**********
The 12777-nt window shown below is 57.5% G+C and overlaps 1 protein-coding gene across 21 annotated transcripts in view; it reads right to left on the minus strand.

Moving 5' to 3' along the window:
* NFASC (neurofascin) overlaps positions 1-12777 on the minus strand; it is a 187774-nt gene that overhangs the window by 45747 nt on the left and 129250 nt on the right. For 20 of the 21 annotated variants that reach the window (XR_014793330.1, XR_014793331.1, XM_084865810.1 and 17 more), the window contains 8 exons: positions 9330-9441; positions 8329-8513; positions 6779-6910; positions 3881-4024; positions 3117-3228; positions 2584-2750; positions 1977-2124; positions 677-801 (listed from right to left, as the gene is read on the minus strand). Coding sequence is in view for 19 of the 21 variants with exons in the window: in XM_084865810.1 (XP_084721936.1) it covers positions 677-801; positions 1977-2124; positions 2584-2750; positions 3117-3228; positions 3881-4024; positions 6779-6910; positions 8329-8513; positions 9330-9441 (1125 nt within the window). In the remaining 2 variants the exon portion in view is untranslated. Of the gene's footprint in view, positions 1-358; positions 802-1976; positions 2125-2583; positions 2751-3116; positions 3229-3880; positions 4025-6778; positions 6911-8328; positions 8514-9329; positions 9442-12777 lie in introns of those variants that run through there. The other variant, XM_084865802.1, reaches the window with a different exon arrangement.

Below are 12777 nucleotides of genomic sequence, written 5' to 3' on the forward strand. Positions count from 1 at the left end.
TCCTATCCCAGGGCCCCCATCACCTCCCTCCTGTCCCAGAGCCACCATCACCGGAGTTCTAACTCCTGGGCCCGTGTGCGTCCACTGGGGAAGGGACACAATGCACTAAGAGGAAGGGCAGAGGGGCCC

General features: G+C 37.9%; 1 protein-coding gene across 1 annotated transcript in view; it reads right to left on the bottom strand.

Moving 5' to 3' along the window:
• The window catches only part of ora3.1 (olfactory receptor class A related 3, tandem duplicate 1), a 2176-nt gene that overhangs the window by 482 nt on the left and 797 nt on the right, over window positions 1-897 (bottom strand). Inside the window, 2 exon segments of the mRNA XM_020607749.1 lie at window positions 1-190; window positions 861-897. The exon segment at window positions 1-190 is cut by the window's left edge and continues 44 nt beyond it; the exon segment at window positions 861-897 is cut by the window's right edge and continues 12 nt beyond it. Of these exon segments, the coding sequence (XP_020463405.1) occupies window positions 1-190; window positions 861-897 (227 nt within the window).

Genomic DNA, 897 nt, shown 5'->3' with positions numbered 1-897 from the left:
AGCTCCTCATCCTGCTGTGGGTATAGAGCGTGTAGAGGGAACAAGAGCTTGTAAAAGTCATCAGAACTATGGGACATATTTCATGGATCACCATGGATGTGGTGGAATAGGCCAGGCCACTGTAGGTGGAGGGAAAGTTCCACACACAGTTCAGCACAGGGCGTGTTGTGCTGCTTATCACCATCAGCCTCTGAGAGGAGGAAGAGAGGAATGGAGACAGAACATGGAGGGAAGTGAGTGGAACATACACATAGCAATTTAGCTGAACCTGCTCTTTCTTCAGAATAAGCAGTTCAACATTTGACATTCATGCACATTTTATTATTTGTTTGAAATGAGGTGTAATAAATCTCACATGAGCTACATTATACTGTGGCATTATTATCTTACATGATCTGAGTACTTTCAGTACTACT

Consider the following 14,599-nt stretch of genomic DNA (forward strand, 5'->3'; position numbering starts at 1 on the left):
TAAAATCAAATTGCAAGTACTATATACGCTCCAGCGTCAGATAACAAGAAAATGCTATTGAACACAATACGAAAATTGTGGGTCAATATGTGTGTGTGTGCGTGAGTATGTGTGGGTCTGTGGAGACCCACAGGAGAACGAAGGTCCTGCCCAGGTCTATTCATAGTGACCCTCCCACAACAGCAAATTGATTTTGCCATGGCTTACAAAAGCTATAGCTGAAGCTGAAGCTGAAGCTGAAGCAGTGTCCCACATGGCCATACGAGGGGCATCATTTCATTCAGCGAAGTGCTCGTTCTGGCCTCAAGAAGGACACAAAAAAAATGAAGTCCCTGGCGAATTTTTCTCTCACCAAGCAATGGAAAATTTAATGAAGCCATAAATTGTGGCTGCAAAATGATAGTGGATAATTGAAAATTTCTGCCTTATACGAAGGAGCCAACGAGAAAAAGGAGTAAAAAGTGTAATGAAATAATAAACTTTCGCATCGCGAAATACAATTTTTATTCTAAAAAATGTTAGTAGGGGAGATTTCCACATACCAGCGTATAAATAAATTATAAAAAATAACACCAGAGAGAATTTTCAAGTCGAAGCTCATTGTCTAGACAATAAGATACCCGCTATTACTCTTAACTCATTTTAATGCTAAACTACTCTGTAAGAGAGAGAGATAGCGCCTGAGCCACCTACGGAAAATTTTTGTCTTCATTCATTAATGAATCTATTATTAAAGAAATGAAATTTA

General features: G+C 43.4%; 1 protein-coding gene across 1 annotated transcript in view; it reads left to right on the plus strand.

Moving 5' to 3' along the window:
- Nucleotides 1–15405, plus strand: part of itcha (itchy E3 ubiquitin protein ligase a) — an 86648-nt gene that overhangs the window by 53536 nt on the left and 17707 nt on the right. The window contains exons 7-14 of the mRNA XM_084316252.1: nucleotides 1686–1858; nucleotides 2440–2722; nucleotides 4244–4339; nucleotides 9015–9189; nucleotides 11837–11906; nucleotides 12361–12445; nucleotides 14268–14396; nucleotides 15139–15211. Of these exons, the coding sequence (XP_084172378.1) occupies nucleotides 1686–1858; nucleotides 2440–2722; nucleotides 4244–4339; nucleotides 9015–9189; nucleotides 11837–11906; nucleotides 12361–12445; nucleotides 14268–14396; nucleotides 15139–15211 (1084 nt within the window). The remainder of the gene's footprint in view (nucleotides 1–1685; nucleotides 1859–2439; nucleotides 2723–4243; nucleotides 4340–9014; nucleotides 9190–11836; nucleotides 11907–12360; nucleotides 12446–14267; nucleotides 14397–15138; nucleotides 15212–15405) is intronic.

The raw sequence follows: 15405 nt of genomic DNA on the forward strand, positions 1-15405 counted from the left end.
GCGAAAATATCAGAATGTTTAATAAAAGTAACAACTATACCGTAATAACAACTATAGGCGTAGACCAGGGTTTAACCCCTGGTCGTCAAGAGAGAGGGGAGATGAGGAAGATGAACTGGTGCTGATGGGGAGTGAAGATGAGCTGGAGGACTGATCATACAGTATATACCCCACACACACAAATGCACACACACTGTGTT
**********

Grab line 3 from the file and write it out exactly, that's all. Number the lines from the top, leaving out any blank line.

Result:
* NFASC (neurofascin) overlaps positions 1-12777 on the minus strand; it is a 187774-nt gene that overhangs the window by 45747 nt on the left and 129250 nt on the right. For 20 of the 21 annotated variants that reach the window (XR_014793330.1, XR_014793331.1, XM_084865810.1 and 17 more), the window contains 8 exons: positions 9330-9441; positions 8329-8513; positions 6779-6910; positions 3881-4024; positions 3117-3228; positions 2584-2750; positions 1977-2124; positions 677-801 (listed from right to left, as the gene is read on the minus strand). Coding sequence is in view for 19 of the 21 variants with exons in the window: in XM_084865810.1 (XP_084721936.1) it covers positions 677-801; positions 1977-2124; positions 2584-2750; positions 3117-3228; positions 3881-4024; positions 6779-6910; positions 8329-8513; positions 9330-9441 (1125 nt within the window). In the remaining 2 variants the exon portion in view is untranslated. Of the gene's footprint in view, positions 1-358; positions 802-1976; positions 2125-2583; positions 2751-3116; positions 3229-3880; positions 4025-6778; positions 6911-8328; positions 8514-9329; positions 9442-12777 lie in introns of those variants that run through there. The other variant, XM_084865802.1, reaches the window with a different exon arrangement.